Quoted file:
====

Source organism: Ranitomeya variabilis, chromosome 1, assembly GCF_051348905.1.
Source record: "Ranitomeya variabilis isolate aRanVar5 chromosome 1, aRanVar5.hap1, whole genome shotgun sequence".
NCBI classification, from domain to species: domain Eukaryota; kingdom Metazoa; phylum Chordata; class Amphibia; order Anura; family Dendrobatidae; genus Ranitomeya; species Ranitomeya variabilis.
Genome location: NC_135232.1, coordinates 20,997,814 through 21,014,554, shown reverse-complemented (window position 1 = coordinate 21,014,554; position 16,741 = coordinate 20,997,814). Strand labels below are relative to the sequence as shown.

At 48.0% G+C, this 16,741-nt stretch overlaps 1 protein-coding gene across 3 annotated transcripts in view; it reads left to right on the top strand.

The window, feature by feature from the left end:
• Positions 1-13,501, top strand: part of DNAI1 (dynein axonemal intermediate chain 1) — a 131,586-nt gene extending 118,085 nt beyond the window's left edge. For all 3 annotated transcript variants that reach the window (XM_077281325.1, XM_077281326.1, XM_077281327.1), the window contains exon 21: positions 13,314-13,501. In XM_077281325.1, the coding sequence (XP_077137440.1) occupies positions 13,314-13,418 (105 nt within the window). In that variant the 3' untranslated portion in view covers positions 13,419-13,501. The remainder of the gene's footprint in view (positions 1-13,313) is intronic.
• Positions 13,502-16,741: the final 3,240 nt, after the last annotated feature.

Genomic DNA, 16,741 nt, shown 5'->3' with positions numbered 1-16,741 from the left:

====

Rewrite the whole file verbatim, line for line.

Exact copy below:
Source organism: Ranitomeya variabilis, chromosome 1, assembly GCF_051348905.1.
Source record: "Ranitomeya variabilis isolate aRanVar5 chromosome 1, aRanVar5.hap1, whole genome shotgun sequence".
NCBI classification, from domain to species: domain Eukaryota; kingdom Metazoa; phylum Chordata; class Amphibia; order Anura; family Dendrobatidae; genus Ranitomeya; species Ranitomeya variabilis.
Genome location: NC_135232.1, coordinates 20,997,814 through 21,014,554, shown reverse-complemented (window position 1 = coordinate 21,014,554; position 16,741 = coordinate 20,997,814). Strand labels below are relative to the sequence as shown.

At 48.0% G+C, this 16,741-nt stretch overlaps 1 protein-coding gene across 3 annotated transcripts in view; it reads left to right on the top strand.

The window, feature by feature from the left end:
• Positions 1-13,501, top strand: part of DNAI1 (dynein axonemal intermediate chain 1) — a 131,586-nt gene extending 118,085 nt beyond the window's left edge. For all 3 annotated transcript variants that reach the window (XM_077281325.1, XM_077281326.1, XM_077281327.1), the window contains exon 21: positions 13,314-13,501. In XM_077281325.1, the coding sequence (XP_077137440.1) occupies positions 13,314-13,418 (105 nt within the window). In that variant the 3' untranslated portion in view covers positions 13,419-13,501. The remainder of the gene's footprint in view (positions 1-13,313) is intronic.
• Positions 13,502-16,741: the final 3,240 nt, after the last annotated feature.

Genomic DNA, 16,741 nt, shown 5'->3' with positions numbered 1-16,741 from the left: